Grace and the Preacher, by Kim Vogel Sawyer

book cover GracePublisher’s Overview:

At the age of twenty-three, postmistress Grace Cristler has all but given up hope of finding a husband among the narrowing group of eligible men in her town of Fairland, Kansas. But when her uncle decides to retire from the pulpit, Grace is responsible for corresponding with the new preacher set to take his place. She can’t deny the affection growing in her heart for Reverend Rufus Dille—a man she deeply admires but has only met through his letters.

Theophil Garrison is on the run from his past. Ten years ago his outlaw cousins convinced him to take part in a train robbery, but Theo fled the scene, leaving his cousins to face imprisonment. Now they’ve finished their sentences, but the plan for vengeance has just begun. Branded a coward and running for his life, Theo has a chance encounter that could provide him with the escape he needs.

But the young man’s desperate con might come at an enormous price for the tenderhearted Grace—and the entire town. Will Grace’s undeserved affection and God’s mercy make something beautiful from the ashes of Theo’s past?

First Thoughts:

An outlaw masquerading as a preacher could be the ultimate con. I already feel bad for Grace, but I’ve a feeling grace will play a large part in the story.

My Take:

I’ve got mixed feelings about Grace and the Preacher. I liked the premise, but somehow I didn’t enjoy it. I felt the plot was unrealistic in some parts and too simplistic in others. I couldn’t connect to the main characters either.

Theo Garrison’s original plan to avoid his past was to return to his roots in Iowa, even though I felt anyone who knew him would surely guess where he’d gone. He never intended to take the preacher’s identity but it seemed like a solution to his problem when people made an assumption and I think he could’ve tried harder to correct them.  Grace Cristler, meanwhile, became obsessed with marrying a man she’d never met. At least, that was my opinion. Her fixation was too much for me and I disliked her early on in the book, even though I knew she was going to be the victim of deception. In contrast, I liked Grace’s friend, Bess Kirby, who owned the boarding house in Fairland. And I enjoyed both the physical and spiritual journey that Theo’s cousin, Earl, undertook. But it wasn’t until the end that I felt even slightly sympathetic toward Grace and Theo.

The best part of this novel is probably the spiritual theme. We learn that God has plans for us, no matter what we might think we want. This came across particularly in Bess’s story as she tried to work out her future. Then there’s the concept of grace that both Earl and Theo managed to grasp due to their interactions with strangers, but it took longer for the woman named Grace who finally had to be shown it by someone not raised in a church or God-fearing home. How sad to not even ‘get’ the meaning of your name.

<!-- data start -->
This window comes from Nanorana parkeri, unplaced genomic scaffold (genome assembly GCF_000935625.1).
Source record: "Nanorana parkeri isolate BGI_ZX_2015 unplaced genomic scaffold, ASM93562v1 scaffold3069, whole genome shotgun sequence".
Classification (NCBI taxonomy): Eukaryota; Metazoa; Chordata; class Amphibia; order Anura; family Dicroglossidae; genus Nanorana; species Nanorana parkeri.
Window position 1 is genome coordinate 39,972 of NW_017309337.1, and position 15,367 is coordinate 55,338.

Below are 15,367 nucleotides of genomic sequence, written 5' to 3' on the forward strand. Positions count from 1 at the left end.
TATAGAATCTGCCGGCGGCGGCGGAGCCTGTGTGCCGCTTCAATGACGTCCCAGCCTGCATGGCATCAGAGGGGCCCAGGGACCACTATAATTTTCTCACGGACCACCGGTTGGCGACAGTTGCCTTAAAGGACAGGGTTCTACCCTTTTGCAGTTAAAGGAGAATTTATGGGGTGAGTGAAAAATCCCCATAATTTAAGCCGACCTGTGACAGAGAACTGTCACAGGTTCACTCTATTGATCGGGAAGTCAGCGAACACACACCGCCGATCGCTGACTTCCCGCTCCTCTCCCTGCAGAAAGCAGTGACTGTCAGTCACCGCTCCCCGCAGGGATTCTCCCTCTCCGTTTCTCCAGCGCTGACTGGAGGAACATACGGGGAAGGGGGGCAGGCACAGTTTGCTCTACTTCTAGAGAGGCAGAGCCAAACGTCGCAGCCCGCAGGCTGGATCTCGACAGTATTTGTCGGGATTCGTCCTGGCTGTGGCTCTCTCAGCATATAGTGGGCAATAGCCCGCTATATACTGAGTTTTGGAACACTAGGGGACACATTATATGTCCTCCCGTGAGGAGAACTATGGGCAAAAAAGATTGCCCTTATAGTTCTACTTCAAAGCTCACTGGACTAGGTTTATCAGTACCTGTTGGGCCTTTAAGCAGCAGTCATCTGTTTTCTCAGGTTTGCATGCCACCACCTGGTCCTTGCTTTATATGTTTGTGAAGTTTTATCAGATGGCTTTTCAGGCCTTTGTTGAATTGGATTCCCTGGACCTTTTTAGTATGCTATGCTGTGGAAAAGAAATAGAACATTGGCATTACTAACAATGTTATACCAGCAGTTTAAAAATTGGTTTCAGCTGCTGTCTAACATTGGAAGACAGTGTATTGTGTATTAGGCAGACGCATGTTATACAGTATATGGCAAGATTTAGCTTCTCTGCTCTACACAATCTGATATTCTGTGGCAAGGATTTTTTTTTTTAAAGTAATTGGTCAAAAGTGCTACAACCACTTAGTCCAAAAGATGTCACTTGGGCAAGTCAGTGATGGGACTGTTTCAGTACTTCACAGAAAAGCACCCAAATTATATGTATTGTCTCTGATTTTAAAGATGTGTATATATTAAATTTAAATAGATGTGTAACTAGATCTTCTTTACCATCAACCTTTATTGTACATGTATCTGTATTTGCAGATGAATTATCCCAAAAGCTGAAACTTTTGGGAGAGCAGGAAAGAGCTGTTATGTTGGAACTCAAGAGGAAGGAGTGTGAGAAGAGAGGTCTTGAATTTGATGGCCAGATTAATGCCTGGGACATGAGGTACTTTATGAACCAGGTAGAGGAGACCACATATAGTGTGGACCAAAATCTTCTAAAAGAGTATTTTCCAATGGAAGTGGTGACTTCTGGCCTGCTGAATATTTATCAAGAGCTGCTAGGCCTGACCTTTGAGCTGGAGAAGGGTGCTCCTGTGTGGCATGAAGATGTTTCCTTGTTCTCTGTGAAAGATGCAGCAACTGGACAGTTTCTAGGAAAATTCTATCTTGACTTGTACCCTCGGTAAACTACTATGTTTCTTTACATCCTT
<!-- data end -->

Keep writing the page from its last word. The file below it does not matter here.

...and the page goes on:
Thank you to Waterbrook for my complimentary uncorrected proof of Grace and the Preacher, which I received in exchange for my honest review.

Have you read Grace and the Preacher? Do you plan to read it? Let me know your thoughts.

Excerpt

Publisher: Waterbrook  (an imprint of Penguin Random House)

Publication Date: 21 March 2017

Page Count: 352

Read more on:   Kim Vogel Sawyer’s Website   Waterbrook’s Website

Purchase on:   Amazon   Barnes & Noble   Books-a-million   Christianbook.com

The Illusionist’s Apprentice, by Kristy Cambron

book coverPublisher’s Overview:

Wren Lockhart, apprentice to master illusionist Harry Houdini, uses life on a vaudeville stage to escape the pain of her past. She continues her career of illusion after her mentor’s death, intent on burying her true identity.

But when a rival performer’s act goes tragically wrong, the newly formed FBI calls on Wren to speak the truth—and reveal her real name to the world. She transfers her skills for misdirection from the stage to the back halls of vaudeville, as she finds herself the unlikely partner in the FBI’s investigation. All the while Houdini’s words echo in her mind: Whatever occurs, the crowd must believe it’s what you meant to happen. She knows that if anyone digs too deep, secrets long kept hidden may find their way to the surface—and shatter her carefully controlled world.

 

First Thoughts:

As a member of Fiction Guild, I received a copy of The Illusionist’s Apprentice for review. Not that I minded, because I have enjoyed Kristy Cambron’s previous books.

My Take:

The Illusionist’s Apprentice starts with a bizarre scene at a cemetery outside Boston. What happens there sets in motion an FBI investigation in which Wren Lockhart becomes a person of interest. Further mysteries develop when the reader is introduced to Wren’s family through flashback chapters. While the murder investigation is what brings Wren into the life of Agent Elliot Matthews, he is equally determined to break down her walls and discover the truth of her past. This is a romance novel as well as one of tragedy and suspense.